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Greater Minds: Anthony Horowitz on writing Sherlock Holmes

  • Anthony Horowitz was commissioned to write a Sherlock Holmes novel.
  • His afterword described the process of planning a mystery novel.
  • He starts with who murders whom and why, and works outward from there.
  • He developed ten rules to be faithful to the tone of Arthur Conan Doyle.


Anthony Horowitz in 2012 (T_Marjorie [CC / Flickr])

Reading the work of an accomplished novelist is like watching a master magician at work. What we see looks so polished that it appears to have sprung into existence with no effort whatsoever. The novelist’s tricks to engage our interest are as thoroughly concealed as the magician’s sleight of hand. Both the master novelist and the master magician spend years learning their craft, but both conjure as deftly as if they were born with the skill.

For an apprentice writer like me, it’s always fascinating when a master craftsman allows a peek behind the curtain. Anthony Horowitz was generous enough to do that in an afterword to his 2011 novel, The House of Silk, with an essay titled Conception, Inspiration and the Ten Rules. The publisher has been generous enough to make it available through Google Books.

Conjuring crime

The crime mystery novel demands perhaps the most accomplished sleight of the novelist’s hand; not only must it keep us as emotionally engaged as any novel, but it must drip feed us with information about the crime at the centre of it. The detective must lead us through a trail of breadcrumbs in which each leads to the next, but it must never head


Holmes contemplates a three pipe problem (Scott Monty [CC / Flickr])

directly toward its final destination. If we work out whodunit before the detective, the detective appears to be slow on the uptake and we lose interest. If the detective beats us there using information that was hidden from us, we feel the author wasn’t playing fair.

There rules can be bent, but not if the detective is Sherlock Holmes. In the original Holmes stories, Arthur Conan Doyle pioneered the technique of the story as logic puzzle. To conceal any piece of the puzzle would be to deceive the reader. Holmes is repeated described as a genius in words ostensibly written by Dr Watson, who evidently has a sharp mind of his own. To believe in such a character at all, he must always be a step ahead of the reader.

A master of murder

Horowitz is best known for his television work, having written episodes for Poirot and The Midsomer Murders and gone on to create series including Foyle’s War and New Blood. He’s also written a number of novels, some original creations and some commissioned by the estates that own the Sherlock Holmes and James Bond series. Hence he is able to say:

If there is one small boast I occasionally make, it’s that I have probably written more fictional murders than any other writer.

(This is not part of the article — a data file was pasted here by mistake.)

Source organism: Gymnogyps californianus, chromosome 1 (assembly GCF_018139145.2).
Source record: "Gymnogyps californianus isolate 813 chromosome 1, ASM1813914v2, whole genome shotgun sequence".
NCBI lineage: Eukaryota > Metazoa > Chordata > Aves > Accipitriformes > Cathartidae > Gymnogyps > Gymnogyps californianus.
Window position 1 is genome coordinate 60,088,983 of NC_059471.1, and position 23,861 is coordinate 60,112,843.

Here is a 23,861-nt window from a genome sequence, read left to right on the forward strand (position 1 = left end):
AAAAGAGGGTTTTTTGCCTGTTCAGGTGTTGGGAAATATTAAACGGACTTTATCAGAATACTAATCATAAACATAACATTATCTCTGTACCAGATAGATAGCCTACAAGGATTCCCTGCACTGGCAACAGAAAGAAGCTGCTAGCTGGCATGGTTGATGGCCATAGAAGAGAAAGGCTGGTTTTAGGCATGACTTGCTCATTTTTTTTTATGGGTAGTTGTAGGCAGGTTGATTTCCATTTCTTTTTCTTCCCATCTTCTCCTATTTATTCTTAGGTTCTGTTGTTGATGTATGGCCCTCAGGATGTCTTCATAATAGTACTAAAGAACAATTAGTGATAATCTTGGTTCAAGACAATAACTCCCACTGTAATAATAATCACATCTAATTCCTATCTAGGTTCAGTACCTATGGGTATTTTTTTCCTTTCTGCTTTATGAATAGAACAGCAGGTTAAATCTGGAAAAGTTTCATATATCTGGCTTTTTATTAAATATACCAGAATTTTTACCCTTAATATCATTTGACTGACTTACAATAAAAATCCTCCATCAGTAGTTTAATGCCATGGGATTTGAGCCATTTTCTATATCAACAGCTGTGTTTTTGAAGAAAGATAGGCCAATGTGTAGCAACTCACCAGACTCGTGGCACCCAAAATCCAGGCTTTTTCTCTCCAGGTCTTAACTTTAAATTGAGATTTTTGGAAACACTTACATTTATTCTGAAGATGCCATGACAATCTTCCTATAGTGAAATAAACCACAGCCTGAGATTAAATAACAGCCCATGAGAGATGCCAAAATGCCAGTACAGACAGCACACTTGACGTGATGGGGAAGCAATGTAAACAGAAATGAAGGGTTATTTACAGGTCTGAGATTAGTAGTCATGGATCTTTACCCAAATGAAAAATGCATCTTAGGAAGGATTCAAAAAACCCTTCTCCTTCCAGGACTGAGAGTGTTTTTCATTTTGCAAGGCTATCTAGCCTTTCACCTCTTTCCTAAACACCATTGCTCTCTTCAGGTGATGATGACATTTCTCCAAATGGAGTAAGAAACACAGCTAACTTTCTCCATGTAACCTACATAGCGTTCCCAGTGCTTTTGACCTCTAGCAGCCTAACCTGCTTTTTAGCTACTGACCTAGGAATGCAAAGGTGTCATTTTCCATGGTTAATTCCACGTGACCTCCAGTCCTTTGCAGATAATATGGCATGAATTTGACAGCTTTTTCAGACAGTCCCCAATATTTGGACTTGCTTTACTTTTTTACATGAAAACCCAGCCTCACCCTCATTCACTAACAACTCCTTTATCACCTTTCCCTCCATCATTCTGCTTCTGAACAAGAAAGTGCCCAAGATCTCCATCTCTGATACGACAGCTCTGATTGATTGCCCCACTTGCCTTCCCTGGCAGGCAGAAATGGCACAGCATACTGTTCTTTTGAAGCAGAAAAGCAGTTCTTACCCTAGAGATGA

The Midsomer Murders (Jason Hughes Fan Site [CC / Flickr])

So how does he do it?

Perhaps disingenuously, Horowitz suggests that it’s actually rather simple:

For me, all murder stories boil down to a very simple formula: A+B=C. A is one person. B is another person. C is the reason why A wants to murder B.

But that’s only a starting point. Turning that into a 90-100k novel like The House of Silk involves complicating it:

I see a murder story as a series of concentric circles, almost like a dartboard. At the very centre is the equation. It is where I start because it is both the beginning and the end; the springboard and the solution to the crime. But then I have to add the next levels. The other suspects. More stories which, though often irrelevant, nonetheless link up with the bull’s eye…every book has to have a shape. A murder story is circular.

Horowitz goes on to say that this approach is ‘completely irrelevant to Sherlock Holmes because Doyle’s approach was different’. Having read The House of Silk, I’m not so sure about that. Horowitz himself acknowledges that at 90-100k, it’s considerably longer than any of Conan Doyle’s Holmes tales, most of which were short stories with a few short


Sir Arthur Conan Doyle in 1914, photographed by Arnold Genthe (Racconish [Wikimedia Commons])

novels. It looks as though Horowitz used his own formula while adopting the register of Conan Doyle’s writing as best he could.

Murder’s fatal attraction

Horowitz’s basic formula begs the question of why murder is so fascinating in the first place. In real life, murder is a rare crime usually committed for mundane reasons or no reason at all. Data from England and Wales in 2013-2014 record only 528 homicides among a population of 58 million, half of which happened because someone lost their temper. Only around half of those homicides were prosecuted as murders, implying intent to kill.

In such a society, most people will live their entire lives without ever encountering murder. Yet in the fictional worlds created by Horowitz, murder abounds, often for complex reasons. Perhaps it’s because murder is at a safely abstract distance for most of us that we can enjoy it as entertainment. Murder is such a staple of the most popular genre of fiction that it’s tempting to believe that we all have an unhealthy obsession with it. Horowitz disagrees:

I’m often asked why readers have such a keen interest in murder. The short answer is that actually I think we don’t – but in fiction, whether it’s television of books – murder is a simple, very immediate way of focusing attention on a character. We may have no particular interest in a man who makes pizzas but the moment his wife is found with her head in the pizza oven, we’re forced to ask questions about him, to look behind their relationship, to search for the truth.


(Edward Zulawski [CC / Flickr])

Impersonating Sir Arthur